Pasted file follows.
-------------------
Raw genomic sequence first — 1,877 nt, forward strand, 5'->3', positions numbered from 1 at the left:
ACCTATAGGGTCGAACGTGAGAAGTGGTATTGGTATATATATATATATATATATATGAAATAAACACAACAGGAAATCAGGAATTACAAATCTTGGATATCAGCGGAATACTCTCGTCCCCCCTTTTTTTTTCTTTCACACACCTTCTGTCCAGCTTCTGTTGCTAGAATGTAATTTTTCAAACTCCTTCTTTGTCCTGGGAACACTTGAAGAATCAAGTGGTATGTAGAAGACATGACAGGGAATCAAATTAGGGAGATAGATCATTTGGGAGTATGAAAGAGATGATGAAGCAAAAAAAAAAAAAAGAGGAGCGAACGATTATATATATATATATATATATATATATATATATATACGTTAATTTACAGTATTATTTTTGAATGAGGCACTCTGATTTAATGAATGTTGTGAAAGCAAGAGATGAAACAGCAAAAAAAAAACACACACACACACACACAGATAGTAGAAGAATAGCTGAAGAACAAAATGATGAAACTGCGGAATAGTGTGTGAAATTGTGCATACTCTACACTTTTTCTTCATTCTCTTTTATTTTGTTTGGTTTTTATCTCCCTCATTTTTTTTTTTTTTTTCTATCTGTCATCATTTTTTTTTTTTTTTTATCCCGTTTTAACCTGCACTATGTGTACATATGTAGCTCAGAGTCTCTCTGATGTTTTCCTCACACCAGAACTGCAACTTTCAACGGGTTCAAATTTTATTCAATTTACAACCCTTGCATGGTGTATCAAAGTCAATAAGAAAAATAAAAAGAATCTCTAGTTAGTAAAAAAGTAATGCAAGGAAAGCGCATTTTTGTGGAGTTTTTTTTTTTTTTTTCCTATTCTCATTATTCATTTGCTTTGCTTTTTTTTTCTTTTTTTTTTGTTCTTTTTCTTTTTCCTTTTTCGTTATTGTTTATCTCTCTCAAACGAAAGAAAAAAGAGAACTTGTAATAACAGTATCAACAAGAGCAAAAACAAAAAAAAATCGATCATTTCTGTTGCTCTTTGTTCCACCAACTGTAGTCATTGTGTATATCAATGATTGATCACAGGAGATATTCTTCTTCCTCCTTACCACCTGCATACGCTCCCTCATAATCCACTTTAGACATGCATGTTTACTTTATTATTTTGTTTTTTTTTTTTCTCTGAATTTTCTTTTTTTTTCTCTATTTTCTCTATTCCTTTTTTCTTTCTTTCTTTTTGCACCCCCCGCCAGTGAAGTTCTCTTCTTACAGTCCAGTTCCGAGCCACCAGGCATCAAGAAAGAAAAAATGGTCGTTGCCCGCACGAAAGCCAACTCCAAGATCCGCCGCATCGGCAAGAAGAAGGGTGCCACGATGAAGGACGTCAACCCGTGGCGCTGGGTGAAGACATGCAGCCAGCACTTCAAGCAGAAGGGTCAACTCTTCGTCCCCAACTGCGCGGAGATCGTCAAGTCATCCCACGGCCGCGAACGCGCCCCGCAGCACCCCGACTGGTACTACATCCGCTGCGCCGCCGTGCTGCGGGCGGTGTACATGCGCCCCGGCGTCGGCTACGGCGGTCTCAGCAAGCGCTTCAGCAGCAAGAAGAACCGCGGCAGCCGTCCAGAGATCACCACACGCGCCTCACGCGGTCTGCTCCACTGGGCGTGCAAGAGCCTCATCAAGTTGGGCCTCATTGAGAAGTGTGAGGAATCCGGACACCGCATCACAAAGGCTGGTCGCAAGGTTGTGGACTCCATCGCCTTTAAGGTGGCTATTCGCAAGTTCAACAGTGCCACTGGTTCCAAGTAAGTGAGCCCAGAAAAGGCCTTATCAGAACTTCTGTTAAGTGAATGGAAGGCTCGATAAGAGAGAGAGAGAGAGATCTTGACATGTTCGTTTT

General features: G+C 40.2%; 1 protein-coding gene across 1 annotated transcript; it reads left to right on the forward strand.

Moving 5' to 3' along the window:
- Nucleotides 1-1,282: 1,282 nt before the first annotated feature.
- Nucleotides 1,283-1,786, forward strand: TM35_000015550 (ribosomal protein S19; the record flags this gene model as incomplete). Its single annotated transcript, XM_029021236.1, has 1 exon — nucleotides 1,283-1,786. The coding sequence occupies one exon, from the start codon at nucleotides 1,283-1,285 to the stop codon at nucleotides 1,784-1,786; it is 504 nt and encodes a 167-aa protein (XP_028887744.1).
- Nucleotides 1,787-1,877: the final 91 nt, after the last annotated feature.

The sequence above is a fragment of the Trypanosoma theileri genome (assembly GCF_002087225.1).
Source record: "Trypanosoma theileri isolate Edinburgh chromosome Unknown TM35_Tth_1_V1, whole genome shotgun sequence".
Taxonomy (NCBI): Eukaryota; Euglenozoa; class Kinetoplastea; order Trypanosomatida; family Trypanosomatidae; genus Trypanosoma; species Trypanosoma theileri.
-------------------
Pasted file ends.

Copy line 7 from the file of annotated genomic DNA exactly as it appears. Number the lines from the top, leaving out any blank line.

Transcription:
- Nucleotides 1,787-1,877: the final 91 nt, after the last annotated feature.